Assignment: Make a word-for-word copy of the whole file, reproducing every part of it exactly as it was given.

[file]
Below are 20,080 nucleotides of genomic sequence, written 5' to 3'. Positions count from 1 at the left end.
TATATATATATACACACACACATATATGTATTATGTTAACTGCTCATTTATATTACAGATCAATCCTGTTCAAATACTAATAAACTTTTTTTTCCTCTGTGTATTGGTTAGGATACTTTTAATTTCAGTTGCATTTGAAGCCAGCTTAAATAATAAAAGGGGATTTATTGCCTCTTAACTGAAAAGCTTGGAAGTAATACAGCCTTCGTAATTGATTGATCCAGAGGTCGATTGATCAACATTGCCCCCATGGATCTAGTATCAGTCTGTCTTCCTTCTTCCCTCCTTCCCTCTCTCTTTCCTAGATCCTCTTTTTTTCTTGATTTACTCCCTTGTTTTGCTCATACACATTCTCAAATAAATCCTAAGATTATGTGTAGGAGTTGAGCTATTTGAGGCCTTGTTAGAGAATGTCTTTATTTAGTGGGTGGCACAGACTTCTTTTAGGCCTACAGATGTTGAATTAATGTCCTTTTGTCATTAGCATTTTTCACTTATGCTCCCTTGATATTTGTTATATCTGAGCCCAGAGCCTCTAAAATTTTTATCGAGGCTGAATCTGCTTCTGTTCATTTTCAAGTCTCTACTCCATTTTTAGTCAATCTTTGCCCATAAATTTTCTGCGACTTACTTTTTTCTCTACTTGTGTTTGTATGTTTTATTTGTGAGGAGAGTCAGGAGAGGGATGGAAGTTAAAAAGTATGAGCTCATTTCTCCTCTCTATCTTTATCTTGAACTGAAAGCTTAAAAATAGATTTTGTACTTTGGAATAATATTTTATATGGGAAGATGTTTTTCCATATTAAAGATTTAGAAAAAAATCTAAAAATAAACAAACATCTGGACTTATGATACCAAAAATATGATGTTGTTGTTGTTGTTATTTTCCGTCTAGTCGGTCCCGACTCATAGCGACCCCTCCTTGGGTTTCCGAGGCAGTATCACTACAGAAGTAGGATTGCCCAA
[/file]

Below are 20,080 nucleotides of genomic sequence, written 5' to 3'. Positions count from 1 at the left end.
TATATATATATACACACACACATATATGTATTATGTTAACTGCTCATTTATATTACAGATCAATCCTGTTCAAATACTAATAAACTTTTTTTTCCTCTGTGTATTGGTTAGGATACTTTTAATTTCAGTTGCATTTGAAGCCAGCTTAAATAATAAAAGGGGATTTATTGCCTCTTAACTGAAAAGCTTGGAAGTAATACAGCCTTCGTAATTGATTGATCCAGAGGTCGATTGATCAACATTGCCCCCATGGATCTAGTATCAGTCTGTCTTCCTTCTTCCCTCCTTCCCTCTCTCTTTCCTAGATCCTCTTTTTTTCTTGATTTACTCCCTTGTTTTGCTCATACACATTCTCAAATAAATCCTAAGATTATGTGTAGGAGTTGAGCTATTTGAGGCCTTGTTAGAGAATGTCTTTATTTAGTGGGTGGCACAGACTTCTTTTAGGCCTACAGATGTTGAATTAATGTCCTTTTGTCATTAGCATTTTTCACTTATGCTCCCTTGATATTTGTTATATCTGAGCCCAGAGCCTCTAAAATTTTTATCGAGGCTGAATCTGCTTCTGTTCATTTTCAAGTCTCTACTCCATTTTTAGTCAATCTTTGCCCATAAATTTTCTGCGACTTACTTTTTTCTCTACTTGTGTTTGTATGTTTTATTTGTGAGGAGAGTCAGGAGAGGGATGGAAGTTAAAAAGTATGAGCTCATTTCTCCTCTCTATCTTTATCTTGAACTGAAAGCTTAAAAATAGATTTTGTACTTTGGAATAATATTTTATATGGGAAGATGTTTTTCCATATTAAAGATTTAGAAAAAAATCTAAAAATAAACAAACATCTGGACTTATGATACCAAAAATATGATGTTGTTGTTGTTGTTATTTTCCGTCTAGTCGGTCCCGACTCATAGCGACCCCTCCTTGGGTTTCCGAGGCAGTATCACTACAGAAGTAGGATTGCCCAA